Argh! I think it's uber cool that five of you read me regularly and even cooler when you send me email but I loathe being misconstrued. Yeah, you right there. The one slinking into your chair. You know who you are. Covering your face won't work, pal, cuz I can't see you anyway! But in your defense, maybe I am vague. Perhaps, I need to work on improving my thought regurgitation and work harder to relay my perspectives more clearly. Oh wait. That's the whole purpose of this blog. Okay, skip that.
Never have I said that the villain cannot be the protagonist. He/she most certainly can. Villain and antagonist are not apposite. Okay, stop right here. You may think I said "opposite". I did not. I said "apposite" as in "synonymous". Just want to make sure I'm speaking clearly.. uh, clicking clearly? Anyway, the protagonist can be the biggest, baddest, most beastly bottom feeder to ever blight a book or big screen. (good to know my powers of alliteration never fail me) However, if your protagonist is a bad guy, there'd better be something about him or her that the audience can relate to.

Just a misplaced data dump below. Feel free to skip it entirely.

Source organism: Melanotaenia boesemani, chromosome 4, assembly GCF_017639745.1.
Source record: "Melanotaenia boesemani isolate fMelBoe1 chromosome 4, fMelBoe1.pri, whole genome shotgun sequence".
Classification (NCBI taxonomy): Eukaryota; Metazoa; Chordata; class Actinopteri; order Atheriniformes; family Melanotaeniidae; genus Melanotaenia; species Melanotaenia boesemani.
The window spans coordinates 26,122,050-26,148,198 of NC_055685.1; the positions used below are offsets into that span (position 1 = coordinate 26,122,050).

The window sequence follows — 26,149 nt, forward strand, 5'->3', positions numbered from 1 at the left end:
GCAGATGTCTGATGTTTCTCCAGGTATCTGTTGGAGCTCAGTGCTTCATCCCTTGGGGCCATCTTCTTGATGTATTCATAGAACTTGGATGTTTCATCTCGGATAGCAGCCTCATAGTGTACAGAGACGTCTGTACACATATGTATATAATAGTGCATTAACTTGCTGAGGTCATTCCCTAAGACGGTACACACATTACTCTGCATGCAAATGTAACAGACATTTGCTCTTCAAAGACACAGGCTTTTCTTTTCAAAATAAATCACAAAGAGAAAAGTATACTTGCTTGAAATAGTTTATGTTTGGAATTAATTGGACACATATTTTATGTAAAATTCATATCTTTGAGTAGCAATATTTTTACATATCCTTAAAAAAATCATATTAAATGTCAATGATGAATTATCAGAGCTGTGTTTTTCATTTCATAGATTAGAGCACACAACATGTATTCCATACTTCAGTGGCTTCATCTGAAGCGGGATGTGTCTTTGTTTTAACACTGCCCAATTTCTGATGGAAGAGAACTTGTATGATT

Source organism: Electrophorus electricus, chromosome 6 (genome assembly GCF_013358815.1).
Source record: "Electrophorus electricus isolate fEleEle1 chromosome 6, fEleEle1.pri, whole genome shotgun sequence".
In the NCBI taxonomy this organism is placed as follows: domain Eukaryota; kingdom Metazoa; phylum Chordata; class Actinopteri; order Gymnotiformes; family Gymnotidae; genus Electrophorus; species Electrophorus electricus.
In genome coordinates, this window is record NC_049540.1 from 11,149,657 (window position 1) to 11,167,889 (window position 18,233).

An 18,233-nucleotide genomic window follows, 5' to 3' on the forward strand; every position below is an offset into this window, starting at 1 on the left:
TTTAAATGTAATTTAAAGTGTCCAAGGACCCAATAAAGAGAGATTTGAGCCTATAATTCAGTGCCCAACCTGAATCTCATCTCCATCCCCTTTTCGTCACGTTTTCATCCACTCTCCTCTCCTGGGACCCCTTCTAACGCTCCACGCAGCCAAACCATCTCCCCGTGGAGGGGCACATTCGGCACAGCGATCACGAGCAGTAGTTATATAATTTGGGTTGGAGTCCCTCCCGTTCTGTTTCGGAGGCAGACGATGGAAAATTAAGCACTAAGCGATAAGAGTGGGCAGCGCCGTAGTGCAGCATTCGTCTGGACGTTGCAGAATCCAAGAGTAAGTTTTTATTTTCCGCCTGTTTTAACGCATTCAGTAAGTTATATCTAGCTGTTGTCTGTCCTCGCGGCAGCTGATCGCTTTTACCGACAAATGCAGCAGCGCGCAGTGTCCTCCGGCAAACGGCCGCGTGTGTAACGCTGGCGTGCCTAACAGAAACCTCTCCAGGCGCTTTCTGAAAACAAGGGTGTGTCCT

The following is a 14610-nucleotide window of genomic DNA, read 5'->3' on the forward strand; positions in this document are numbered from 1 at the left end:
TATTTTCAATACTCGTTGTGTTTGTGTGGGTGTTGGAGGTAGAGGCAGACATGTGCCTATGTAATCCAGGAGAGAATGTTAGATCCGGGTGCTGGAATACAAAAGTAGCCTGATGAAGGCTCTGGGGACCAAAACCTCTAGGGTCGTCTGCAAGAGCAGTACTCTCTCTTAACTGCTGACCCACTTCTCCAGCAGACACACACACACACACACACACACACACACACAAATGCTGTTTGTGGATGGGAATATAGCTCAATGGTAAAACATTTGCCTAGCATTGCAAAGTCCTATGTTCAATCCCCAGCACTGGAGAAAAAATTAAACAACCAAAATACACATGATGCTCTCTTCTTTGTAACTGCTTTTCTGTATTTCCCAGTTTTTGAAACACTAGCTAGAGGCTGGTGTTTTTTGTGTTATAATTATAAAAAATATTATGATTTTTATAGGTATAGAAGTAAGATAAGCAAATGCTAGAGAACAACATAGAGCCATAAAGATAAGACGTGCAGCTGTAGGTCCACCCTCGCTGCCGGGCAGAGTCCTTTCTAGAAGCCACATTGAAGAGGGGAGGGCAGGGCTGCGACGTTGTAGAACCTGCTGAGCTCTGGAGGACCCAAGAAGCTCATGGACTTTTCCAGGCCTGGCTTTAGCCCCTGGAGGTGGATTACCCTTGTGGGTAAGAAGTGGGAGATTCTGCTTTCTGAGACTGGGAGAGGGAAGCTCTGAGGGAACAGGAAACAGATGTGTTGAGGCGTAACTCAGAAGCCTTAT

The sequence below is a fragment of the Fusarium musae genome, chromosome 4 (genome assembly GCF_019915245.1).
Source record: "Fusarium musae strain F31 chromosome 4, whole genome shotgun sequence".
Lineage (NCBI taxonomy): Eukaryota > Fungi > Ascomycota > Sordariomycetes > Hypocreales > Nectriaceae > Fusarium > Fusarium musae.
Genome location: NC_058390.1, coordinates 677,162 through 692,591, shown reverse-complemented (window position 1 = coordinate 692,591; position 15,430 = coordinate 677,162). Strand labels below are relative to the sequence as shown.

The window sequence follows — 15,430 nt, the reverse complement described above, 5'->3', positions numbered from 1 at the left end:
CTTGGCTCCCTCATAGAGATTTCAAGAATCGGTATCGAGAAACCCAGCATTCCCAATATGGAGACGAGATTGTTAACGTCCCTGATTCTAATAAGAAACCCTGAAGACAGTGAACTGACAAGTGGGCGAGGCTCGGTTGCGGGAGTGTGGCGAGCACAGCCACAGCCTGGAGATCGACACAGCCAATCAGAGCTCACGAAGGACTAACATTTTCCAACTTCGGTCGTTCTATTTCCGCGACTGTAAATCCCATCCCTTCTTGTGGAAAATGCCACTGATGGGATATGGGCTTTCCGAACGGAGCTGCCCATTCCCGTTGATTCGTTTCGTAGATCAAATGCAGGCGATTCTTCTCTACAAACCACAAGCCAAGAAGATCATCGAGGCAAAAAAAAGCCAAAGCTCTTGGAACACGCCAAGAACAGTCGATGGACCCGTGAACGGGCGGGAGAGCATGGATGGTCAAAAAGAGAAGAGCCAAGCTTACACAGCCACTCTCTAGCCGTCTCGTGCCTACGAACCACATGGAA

Audiences will empathize with a villain, even one driven to commit a horrific crime, by identifying with part of his story. They'll grieve with a grieving mother, bleed with a bleeding soldier, and suffer with somebody who is suffering unjustly. Even if they don't, a clever screenwriter can draw the audience in with a ninety minute version of Stockholm Syndrome where the kidnapped audience befriends the onscreen villain through his ordeal.
Why is it not done more often? Because it's challenging to execute properly and we don't like going to see movies that make us feel bad about ourselves. Repugnant protagonists muddy the water between good and evil. That reminds me. I still have to go see Munich.